Wesleyan’s Michael Alexander Chaney, coordinator of student activities at Texas Wesleyan, is a Type I diabetic. He created an event called DIABEATTHIS after Garrison Hawley, a student at Wesleyan, died last spring. Dealing with nausea and vomiting was just a part of Chaney’s daily life right after he found out he had diabetes.
Chaney knew he had to learn how to take care of himself. Within hours of being diagnosed, he had to learn how to inject himself with insulin shots in order for doctors to release him from the hospital. Chaney spent six days at the hospital and four of them were in the intensive care unit . During the first year after being diagnosed, Chaney had eight additional visits to the hospital with doctors trying to diagnose any more complications.
“I never hesitated to do what I had to do to get better,” Chaney said. “Me, myself being a Type I diabetic, [Garrison’s death] really kind of shook me to the core,” Chaney said. Chaney was diagnosed four years ago at age 26 with adult onset Type I diabetes. Three years ago after leaving the hospital, Chaney was working at Texas Wesleyan at the concession center. That’s when he met Garrison Hawley.
“He gave me some words of encouragement,” Chaney said. “He told me, ‘Yeah, it’s tough to live with it, but it’s manageable.’ “It really meant a lot to me,” Chaney said. Chaney wanted to do something to raise awareness of diabetes after Hawley’s death. He worked with faculty and students to create the “Dia-beat-this” event. “DIABEATTHIS was a health awareness festival that took place on Oct. 5 in support of diabetes’ research. Chaney wanted to create a change.
“Diabetes is affecting approximately 26 million Americans and is one of the leading causes of death in the United States,” Chaney said, “so I wanted to bring some education concepts to people and make them take this seriously.” Over the period of planning the event, the organizers faced some issues. Chaney had to change the dates several times. On top of that, one of the bands who was supposed to play cancelled. “But, with perseverance we achieved our goal,” Chaney said/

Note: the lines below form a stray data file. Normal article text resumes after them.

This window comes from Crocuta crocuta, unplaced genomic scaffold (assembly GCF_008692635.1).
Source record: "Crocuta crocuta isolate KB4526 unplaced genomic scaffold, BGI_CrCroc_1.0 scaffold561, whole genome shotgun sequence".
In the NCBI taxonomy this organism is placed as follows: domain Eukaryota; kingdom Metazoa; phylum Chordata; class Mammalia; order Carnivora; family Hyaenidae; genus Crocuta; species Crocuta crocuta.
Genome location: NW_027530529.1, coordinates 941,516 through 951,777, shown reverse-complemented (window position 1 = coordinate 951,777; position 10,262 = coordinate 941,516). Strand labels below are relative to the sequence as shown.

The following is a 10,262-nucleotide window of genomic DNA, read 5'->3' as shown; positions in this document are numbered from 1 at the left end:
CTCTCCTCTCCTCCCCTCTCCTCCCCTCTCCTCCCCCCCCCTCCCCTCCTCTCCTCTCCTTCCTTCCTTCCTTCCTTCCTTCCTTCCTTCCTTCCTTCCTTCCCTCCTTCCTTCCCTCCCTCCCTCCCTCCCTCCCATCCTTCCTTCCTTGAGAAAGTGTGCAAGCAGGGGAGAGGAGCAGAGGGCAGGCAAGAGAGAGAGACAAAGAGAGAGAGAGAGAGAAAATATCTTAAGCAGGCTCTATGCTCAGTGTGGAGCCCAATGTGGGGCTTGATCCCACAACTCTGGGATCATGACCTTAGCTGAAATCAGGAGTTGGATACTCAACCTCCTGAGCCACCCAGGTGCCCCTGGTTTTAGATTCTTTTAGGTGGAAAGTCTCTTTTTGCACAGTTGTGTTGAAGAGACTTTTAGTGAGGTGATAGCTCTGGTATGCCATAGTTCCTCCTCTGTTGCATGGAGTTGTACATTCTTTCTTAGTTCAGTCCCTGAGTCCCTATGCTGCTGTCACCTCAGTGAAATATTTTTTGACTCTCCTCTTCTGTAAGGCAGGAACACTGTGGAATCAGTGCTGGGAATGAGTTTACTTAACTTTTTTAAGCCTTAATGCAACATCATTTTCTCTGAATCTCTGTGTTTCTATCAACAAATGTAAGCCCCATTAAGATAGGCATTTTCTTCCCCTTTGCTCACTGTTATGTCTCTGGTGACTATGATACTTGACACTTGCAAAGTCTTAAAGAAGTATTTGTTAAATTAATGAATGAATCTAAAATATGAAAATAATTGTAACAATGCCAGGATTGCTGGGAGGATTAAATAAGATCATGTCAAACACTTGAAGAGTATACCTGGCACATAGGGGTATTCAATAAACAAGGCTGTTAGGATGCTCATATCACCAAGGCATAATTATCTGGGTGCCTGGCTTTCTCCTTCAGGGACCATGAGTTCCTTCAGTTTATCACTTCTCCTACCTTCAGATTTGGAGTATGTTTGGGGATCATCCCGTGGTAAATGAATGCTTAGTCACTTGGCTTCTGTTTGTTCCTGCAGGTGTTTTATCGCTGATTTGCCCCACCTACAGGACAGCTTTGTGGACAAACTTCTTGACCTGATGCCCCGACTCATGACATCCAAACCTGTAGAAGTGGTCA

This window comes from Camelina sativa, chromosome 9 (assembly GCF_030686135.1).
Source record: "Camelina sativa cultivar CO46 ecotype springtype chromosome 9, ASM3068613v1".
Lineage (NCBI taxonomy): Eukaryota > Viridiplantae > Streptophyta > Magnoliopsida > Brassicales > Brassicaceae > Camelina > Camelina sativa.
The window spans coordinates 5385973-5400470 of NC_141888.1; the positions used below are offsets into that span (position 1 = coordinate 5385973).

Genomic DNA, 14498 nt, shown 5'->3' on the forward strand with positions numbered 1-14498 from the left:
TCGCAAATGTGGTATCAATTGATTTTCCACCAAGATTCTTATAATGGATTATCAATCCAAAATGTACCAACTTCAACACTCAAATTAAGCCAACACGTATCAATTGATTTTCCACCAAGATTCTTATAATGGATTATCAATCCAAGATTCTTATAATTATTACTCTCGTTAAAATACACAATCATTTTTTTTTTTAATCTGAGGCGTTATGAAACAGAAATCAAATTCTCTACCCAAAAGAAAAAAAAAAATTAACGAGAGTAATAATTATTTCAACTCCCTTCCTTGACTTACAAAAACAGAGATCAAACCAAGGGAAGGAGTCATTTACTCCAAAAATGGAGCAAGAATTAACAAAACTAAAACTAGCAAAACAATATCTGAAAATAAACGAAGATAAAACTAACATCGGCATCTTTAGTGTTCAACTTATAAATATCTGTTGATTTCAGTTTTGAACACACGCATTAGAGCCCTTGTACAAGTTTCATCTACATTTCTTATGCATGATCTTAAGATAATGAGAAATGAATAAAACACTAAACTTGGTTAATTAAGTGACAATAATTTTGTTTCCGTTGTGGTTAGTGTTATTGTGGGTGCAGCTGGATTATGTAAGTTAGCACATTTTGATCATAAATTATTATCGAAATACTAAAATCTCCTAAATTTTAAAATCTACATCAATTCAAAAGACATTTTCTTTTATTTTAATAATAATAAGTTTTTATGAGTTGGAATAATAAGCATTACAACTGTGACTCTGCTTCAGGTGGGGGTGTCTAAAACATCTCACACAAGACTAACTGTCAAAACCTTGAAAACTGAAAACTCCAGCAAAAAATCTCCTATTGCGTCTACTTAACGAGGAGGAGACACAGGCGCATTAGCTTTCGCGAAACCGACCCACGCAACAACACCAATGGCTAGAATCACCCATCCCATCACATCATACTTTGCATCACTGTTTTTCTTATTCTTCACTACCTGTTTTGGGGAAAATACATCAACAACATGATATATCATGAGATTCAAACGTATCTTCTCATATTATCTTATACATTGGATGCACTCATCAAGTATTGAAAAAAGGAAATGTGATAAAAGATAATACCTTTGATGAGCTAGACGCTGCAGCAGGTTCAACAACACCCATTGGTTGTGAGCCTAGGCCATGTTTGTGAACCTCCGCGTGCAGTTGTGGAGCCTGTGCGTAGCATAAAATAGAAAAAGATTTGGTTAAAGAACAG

Chaney was not alone with the DIABEATTHIS project. Chris Windsor, assistant dean of students at Texas Wesleyan and also Chaney’s direct boss, was a part of this awareness event. “He is always coming up with new ideas,” Windsor said. “Michael loves the university. He honestly pours his heart into everything he does.”
Windsor said he enjoys working with Chaney because Windsor knows how professional Chaney is. “Michael is always trying to find new ways to make things better,” Windsor said. “Very rarely, these days, you find people who are completely passionate about their job.” Trent Sandles, a senior business management and English major, also worked with Chaney. “One of the biggest things I have learned about Chaney has been patience and how to work with people,” Sandles said.
“Chaney is caring,” Sandles said. “You will genuinely see anyone who cares about what they are doing, not only on campus but everything he works on. ” Chaney also has support from Sarah Chaney, his wife, who has been there since he was diagnosed with diabetes. “When it comes to diabetes, it’s harder for me,” Sarah Chaney said. “I worried the most. At first, it wasn’t easy for him, but now, he knows how to live with it.”
One of the things his wife said she admires the most about Chaney is his multiple strengths and the way he is dealing with diabetes. “He is not only optimistic, but he is a good husband, a good father and good with people,” she said. “My family motivates me to keep going,” Michael Chaney said. “Unfortunately, I lost my father at a very early age, and I don’t want my son to lose me. It’s the beautiful life, and the beautiful people around me who have touched my life in an amazing way that I hope that I can provide an inspiration to them.”
Chaney says he has always been optimistic and wants to do his part to make a better world. “I am a believer,” Chaney said. “You never know what type of day someone is having, and a simple smile can change things.”
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